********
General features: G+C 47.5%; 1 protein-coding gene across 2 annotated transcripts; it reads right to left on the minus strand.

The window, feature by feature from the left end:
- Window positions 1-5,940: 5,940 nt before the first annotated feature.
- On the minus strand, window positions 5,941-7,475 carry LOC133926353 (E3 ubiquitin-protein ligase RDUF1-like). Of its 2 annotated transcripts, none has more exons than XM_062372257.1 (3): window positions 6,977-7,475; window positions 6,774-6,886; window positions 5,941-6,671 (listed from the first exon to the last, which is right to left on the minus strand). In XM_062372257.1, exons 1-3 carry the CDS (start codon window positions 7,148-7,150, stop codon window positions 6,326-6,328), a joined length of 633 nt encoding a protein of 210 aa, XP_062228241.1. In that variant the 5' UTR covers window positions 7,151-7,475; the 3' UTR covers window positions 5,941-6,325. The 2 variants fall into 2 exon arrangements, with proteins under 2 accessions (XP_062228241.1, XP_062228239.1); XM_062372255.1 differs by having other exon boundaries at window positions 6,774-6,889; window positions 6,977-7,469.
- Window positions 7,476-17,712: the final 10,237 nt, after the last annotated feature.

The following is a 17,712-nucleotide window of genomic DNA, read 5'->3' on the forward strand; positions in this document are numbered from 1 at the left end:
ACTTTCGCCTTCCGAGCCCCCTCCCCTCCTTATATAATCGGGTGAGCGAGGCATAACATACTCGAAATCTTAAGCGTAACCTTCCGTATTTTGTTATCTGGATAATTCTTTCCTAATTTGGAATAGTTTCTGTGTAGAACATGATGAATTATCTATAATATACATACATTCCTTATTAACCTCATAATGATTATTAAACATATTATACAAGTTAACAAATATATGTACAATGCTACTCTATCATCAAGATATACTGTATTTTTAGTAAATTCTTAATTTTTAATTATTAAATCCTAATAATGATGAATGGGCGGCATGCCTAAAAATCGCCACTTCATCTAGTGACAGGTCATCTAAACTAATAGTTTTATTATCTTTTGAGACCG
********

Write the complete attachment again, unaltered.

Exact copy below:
General features: G+C 47.5%; 1 protein-coding gene across 2 annotated transcripts; it reads right to left on the minus strand.

The window, feature by feature from the left end:
- Window positions 1-5,940: 5,940 nt before the first annotated feature.
- On the minus strand, window positions 5,941-7,475 carry LOC133926353 (E3 ubiquitin-protein ligase RDUF1-like). Of its 2 annotated transcripts, none has more exons than XM_062372257.1 (3): window positions 6,977-7,475; window positions 6,774-6,886; window positions 5,941-6,671 (listed from the first exon to the last, which is right to left on the minus strand). In XM_062372257.1, exons 1-3 carry the CDS (start codon window positions 7,148-7,150, stop codon window positions 6,326-6,328), a joined length of 633 nt encoding a protein of 210 aa, XP_062228241.1. In that variant the 5' UTR covers window positions 7,151-7,475; the 3' UTR covers window positions 5,941-6,325. The 2 variants fall into 2 exon arrangements, with proteins under 2 accessions (XP_062228241.1, XP_062228239.1); XM_062372255.1 differs by having other exon boundaries at window positions 6,774-6,889; window positions 6,977-7,469.
- Window positions 7,476-17,712: the final 10,237 nt, after the last annotated feature.

The following is a 17,712-nucleotide window of genomic DNA, read 5'->3' on the forward strand; positions in this document are numbered from 1 at the left end:
ACTTTCGCCTTCCGAGCCCCCTCCCCTCCTTATATAATCGGGTGAGCGAGGCATAACATACTCGAAATCTTAAGCGTAACCTTCCGTATTTTGTTATCTGGATAATTCTTTCCTAATTTGGAATAGTTTCTGTGTAGAACATGATGAATTATCTATAATATACATACATTCCTTATTAACCTCATAATGATTATTAAACATATTATACAAGTTAACAAATATATGTACAATGCTACTCTATCATCAAGATATACTGTATTTTTAGTAAATTCTTAATTTTTAATTATTAAATCCTAATAATGATGAATGGGCGGCATGCCTAAAAATCGCCACTTCATCTAGTGACAGGTCATCTAAACTAATAGTTTTATTATCTTTTGAGACCG